Just as importantly, Phillips says stepping up “takes the emphasis off of your partner and empowers you to create more passion.” A bonus: As you make the effort to restore attraction, your partner might be inspired and follow suit.
3. (Carefully) Address the Issue
Doing your part to restore attraction might be enough, but sometimes, things won’t improve without a conversation. This can be a delicate conversation. So, before you speak up, Philips suggests crystalizing your specific concern so that you don’t unnecessarily hurt your partner. Processing the issue with someone else, whether a trusted friend or a therapist, can also help prepare for the conversation, she says.
Once you’re ready to dive in, be honest and respectful. Share what you’ve observed, how you feel, and focus on your desire for closeness with your partner rather than their issues, suggests relationship therapist Jennie Marie Battistin.
For example, you could say: “Lately, I have been feeling a little disconnected from you on a romantic level. I think it might be due to a breakdown in our communication and our busy schedules. I’d like to explore ways to rekindle this attraction. Would you be open to finding ways for me to feel more connected and attracted to you?”
4. Make a Plan
After you broach the topic, it’s a good idea to have specific ideas for restoring the spark — and to work together to find ways to bring back the attraction. Your action plan should ultimately depend on the cause — for example, maybe you make a plan to work out together and cook healthy meals if you’re discouraged by physical changes or plan weekly date nights to keep things exciting. No matter what the cause, a few practices can help any couple reclaim their mojo.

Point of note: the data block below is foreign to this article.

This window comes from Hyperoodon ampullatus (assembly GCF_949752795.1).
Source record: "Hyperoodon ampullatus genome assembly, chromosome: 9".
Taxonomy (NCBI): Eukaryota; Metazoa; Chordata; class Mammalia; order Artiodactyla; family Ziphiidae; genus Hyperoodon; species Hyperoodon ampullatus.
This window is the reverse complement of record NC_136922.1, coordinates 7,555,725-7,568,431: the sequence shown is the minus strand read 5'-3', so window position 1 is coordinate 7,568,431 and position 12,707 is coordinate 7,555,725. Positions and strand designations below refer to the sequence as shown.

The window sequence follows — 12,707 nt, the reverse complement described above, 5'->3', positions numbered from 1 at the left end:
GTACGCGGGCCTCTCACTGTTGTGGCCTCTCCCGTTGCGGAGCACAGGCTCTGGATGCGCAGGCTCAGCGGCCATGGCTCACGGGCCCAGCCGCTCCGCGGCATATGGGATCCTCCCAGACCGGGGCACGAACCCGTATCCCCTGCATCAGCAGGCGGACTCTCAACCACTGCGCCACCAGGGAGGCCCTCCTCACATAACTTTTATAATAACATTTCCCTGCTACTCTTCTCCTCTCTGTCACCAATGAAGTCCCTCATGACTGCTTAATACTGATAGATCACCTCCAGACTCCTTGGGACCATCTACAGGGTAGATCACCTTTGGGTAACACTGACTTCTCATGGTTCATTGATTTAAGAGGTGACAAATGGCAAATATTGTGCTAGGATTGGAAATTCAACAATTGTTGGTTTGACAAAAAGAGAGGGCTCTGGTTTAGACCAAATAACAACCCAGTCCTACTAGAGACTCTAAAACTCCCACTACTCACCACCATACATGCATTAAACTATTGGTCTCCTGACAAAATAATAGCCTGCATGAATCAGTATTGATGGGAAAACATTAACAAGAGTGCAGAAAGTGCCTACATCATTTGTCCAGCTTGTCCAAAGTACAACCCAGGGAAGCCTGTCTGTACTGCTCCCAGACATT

Phillips recommends breaking up your weekly routine with as much spontaneity as you can allow. Checking out a new restaurant, trying out a new activity, or even going somewhere neither of you has ever been could remind you of the excitement from earlier in your relationship, along with showing you a side of your partner you may not get to see too often in the doldrums of daily life.
Do your best to remain emotionally connected, which can restore attraction. It’s tough to remember what attracted you to your partner when you only talk business — kid stuff, bills, and other logistics. Janay Holland, a psychologist and marriage and family therapist suggests creating designated times and spaces where you only talk about each other, no “business” allowed. For example, maybe you decide to avoid money and parenting talk at the dinner table, or you plan to only talk about yourselves in the evenings after work.
Lastly, spend regular time reflecting on why you felt attracted to your partner in the first place, whether their sharp sense of humor or their amazing smile. “Instead of focusing on what isn’t attractive about your partner, observe what it is you do like about them,” Phillips says.
5. Consider Outside Help
If nothing else seems to help – or if you just want an expert’s input — a couples therapist can help you identify the issues beneath your lack of attraction, communicate it without damaging your relationship, and brainstorm ways to rekindle it.
You may not think you have big enough problems to see a counselor with your partner, but couples therapy isn’t just for big issues. Holland says many counselors see clients a few times a year to check in and work on connecting in deeper ways, both sexually and emotionally. Plus, it’s a lot easier to fix problems when they’re small.
Think of couples therapy as performing routine maintenance on your car. “Don’t skip the oil change until your car doesn’t run anymore,” Holland says. “Instead, work in advance to build a solid foundation so when bigger issues do come up, you have something to build on.